India has long been described as a nation of young people – and that is true – but the country’s elderly (60+ years) population grew 27 million between 2001 and 2011, the largest increase (about 35%) over a decade, according to latest government data.
India’s ageing is being driven by a falling fertility rate – especially in the south – and growing life expectancy. Life expectancy at birth has increased from 63.2 years between 2001-05 to 67.5 years between 2009-15. It is 66.3 years in villages and 77.1 years in cities.
With 8.6% of India’s population older than 60, a growing economic responsibility will be evident on the working population, as what is called the old-age dependency ratio rises.
Calculated by counting non-working age people per 100 of working-age people, “the old-age dependency ratio shows an increasing trend, and the ratio has risen from 10.9% in 1961 to 14.2% in 2011”, according to this report released by the Ministry of Statistics and Program Implementation (MOSPI).
A young country with more elders to support
India’s demographics are changing, as we can see from the trends in the chart above. “Every month for the next several years, 1 million Indians (will be) turning 18,” said The New York Times journalist Somini Sengupta in an interview with The Guardian, describing what inspired her to write her new book, The End of Karma.
While India’s median age will be 29 by 2020 (China, 39; Brazil, 33; US, 40) – the youngest and largest workforce “that the world has ever seen”, as this World Bank document described it – the working population (15 to 59 years old) will have to support two groups of non-working people: Children aged 0-14 years and the elders (above 60). Some elderly may have pensions and savings, but children are completely dependent.
India’s demographics show fewer children and more elderly, which means government policy must start focusing now on pensions and retirement security for the elderly and the working population.
No more than one in 10 private-sector retirees in India has pension and health cover, as IndiaSpend has reported. There is also growing discontent among private-sector workers about government attempts to force retirement savings, as recent rioting by garment workers in Bengaluru revealed.
Northeast younger, southern states have more elderly
India’s northeastern states have the least proportion of elderly – Arunachal Pradesh is the lowest with 4.6% people above 60 years.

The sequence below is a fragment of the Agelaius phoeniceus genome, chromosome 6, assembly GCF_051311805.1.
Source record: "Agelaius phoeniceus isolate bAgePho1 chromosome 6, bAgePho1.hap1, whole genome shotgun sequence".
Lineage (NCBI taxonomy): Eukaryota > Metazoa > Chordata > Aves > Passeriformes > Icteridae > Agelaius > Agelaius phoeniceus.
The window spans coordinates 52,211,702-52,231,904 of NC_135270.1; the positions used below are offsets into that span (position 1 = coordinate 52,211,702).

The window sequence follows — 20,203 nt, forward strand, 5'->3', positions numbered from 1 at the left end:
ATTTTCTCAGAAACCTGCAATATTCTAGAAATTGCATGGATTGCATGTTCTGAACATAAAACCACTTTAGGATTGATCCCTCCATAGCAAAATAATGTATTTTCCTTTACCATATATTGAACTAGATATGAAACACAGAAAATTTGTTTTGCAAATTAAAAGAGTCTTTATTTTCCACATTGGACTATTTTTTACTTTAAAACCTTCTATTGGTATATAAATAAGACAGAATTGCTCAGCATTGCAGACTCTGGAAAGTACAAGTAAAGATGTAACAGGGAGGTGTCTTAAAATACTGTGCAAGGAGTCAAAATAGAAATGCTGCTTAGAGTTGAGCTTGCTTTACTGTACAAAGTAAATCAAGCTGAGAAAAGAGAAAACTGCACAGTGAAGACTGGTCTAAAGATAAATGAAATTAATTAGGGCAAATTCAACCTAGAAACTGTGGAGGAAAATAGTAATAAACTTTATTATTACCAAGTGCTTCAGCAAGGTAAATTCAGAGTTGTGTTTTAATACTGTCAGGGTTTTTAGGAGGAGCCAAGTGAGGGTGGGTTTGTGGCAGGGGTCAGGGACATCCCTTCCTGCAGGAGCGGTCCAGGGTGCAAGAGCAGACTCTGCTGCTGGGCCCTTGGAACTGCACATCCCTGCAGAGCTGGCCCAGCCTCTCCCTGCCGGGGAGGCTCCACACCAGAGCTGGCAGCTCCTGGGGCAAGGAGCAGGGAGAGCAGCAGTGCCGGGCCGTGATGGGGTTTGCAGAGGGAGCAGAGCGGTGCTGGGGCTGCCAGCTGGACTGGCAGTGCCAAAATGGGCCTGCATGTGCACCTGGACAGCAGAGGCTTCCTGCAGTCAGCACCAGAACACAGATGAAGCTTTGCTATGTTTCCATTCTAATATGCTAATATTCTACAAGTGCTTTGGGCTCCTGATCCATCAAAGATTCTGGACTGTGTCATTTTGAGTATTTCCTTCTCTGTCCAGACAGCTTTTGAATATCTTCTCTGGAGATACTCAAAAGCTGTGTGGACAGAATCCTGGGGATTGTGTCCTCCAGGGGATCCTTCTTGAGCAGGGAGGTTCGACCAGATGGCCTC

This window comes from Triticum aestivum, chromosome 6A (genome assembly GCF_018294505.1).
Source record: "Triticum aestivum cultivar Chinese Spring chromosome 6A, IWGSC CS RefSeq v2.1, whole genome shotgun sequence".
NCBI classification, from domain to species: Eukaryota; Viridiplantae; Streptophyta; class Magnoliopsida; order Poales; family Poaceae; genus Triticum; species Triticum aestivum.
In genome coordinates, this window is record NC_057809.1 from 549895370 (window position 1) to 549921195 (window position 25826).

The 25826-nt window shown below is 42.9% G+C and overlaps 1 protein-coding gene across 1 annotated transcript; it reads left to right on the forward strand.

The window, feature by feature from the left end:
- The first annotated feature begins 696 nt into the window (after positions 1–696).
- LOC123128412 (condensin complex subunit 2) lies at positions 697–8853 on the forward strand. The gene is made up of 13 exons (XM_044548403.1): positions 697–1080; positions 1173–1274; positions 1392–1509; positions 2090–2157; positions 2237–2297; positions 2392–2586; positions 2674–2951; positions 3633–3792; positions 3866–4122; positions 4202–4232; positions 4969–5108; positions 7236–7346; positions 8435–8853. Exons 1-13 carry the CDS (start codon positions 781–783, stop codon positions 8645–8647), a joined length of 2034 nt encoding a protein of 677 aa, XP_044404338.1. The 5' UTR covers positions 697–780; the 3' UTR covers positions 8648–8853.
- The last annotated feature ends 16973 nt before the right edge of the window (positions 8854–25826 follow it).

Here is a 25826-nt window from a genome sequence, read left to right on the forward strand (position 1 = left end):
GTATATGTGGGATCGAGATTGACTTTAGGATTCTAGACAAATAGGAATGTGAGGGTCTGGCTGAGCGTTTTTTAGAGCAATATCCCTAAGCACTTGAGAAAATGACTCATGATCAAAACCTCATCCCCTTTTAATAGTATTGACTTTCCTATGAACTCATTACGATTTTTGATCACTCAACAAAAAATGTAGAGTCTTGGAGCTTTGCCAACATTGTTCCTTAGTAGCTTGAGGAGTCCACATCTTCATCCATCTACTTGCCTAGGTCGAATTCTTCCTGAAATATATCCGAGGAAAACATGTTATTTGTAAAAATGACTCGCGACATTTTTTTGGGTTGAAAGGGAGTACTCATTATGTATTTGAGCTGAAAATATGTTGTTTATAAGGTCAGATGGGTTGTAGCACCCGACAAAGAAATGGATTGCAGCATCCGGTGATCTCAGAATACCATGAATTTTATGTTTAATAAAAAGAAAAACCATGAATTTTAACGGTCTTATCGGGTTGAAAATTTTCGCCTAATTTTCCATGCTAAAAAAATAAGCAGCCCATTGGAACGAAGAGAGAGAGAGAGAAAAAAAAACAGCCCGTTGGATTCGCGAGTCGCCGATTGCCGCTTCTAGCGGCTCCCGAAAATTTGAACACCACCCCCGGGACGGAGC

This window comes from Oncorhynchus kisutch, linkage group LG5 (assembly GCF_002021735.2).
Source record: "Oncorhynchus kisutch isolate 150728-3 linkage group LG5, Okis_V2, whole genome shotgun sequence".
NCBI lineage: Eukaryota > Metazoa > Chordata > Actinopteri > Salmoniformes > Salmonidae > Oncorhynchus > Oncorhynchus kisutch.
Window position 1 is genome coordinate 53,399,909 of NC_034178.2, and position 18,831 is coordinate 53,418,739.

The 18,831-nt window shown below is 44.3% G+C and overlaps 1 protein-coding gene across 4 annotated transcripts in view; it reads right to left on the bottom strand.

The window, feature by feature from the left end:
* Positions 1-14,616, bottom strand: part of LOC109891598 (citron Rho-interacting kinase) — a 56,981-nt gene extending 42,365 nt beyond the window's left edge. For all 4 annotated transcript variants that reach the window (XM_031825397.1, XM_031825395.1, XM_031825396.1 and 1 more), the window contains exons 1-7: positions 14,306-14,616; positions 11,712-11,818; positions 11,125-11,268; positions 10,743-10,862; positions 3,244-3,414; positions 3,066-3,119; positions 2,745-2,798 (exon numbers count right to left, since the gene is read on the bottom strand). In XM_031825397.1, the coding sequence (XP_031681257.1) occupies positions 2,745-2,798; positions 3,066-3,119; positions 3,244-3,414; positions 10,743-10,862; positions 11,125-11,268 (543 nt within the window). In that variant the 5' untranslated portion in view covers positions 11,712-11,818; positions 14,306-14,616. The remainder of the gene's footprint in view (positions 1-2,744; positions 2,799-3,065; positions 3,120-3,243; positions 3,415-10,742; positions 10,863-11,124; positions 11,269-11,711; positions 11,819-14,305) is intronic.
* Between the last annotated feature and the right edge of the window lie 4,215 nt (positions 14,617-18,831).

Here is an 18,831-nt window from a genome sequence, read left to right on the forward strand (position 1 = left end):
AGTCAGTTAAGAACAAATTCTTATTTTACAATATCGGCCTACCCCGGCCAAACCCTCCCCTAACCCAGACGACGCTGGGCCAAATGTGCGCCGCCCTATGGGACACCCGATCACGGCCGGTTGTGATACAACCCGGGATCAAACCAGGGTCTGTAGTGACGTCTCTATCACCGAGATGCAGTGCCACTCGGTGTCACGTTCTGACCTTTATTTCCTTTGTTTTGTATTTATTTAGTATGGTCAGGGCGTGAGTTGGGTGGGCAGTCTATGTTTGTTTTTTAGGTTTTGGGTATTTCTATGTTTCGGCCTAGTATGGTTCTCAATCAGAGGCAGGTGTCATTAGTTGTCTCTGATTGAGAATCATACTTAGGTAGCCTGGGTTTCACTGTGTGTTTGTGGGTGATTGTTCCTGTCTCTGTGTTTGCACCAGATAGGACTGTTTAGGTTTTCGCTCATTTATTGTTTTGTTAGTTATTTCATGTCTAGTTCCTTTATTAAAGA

South Indian states have the highest proportion of elderly, a consequence, as we indicated, of fewer children and falling fertility. Kerala leads the pack with 12.6% elderly, followed by Goa (11.2%) and Tamil Nadu (10.4%). Andhra Pradesh is not among the top five, but has 9.8% elderly people.
Many states in India are ageing faster than Scandinavia, as this 2013 IndiaSpend analysis noted. We compared fertility rates, the number of children per woman of child-bearing age.
We found that nine Indian states (Kerala, Tamil Nadu, Andhra Pradesh, Himachal Pradesh, Punjab, West Bengal, Delhi, Karnataka and Maharashtra) had fertility rates less than the replacement level of 2.1.
Kerala and Tamil Nadu, at 1.7, had lower fertility levels than Norway and the Netherlands, at 1.9 and 1.8 respectively.
Replacement level of fertility refers to the number of children women should have to keep the population stable. If a woman has 2.1 children, the population neither increases nor decreases.
States with fertility levels lower than replacement levels are ageing faster because fewer children are being born. As long as India’s working-age population is in a majority, the elderly will find some support. In many states, as we have seen, that may not be the case.
Why ageing women will struggle to get by
Until 1991, there were more elderly men than elderly women, as the MOSPI report noted: 104 million people above 60, including 53 million women and 51 million men.
“In the last two decades, however, the trend has been reversed and the elderly females outnumbered the elderly males,” the report said.
Elderly women are more vulnerable than elderly men because they have weaker financial support. No more than a fourth of Indian women work, as IndiaSpend has reported. This means women will particularly struggle as they age.
Some elderly people continue to be a part of the workforce; as many as 66% of men above 60 and 28% of women in rural areas work, mainly as marginal workers, according to data from Census 2011.
“In urban areas, however, it was only 46% among elderly men and about 11% of elderly women who were economically active,” said the MOSPI report.
(Tewari is an analyst with IndiaSpend)
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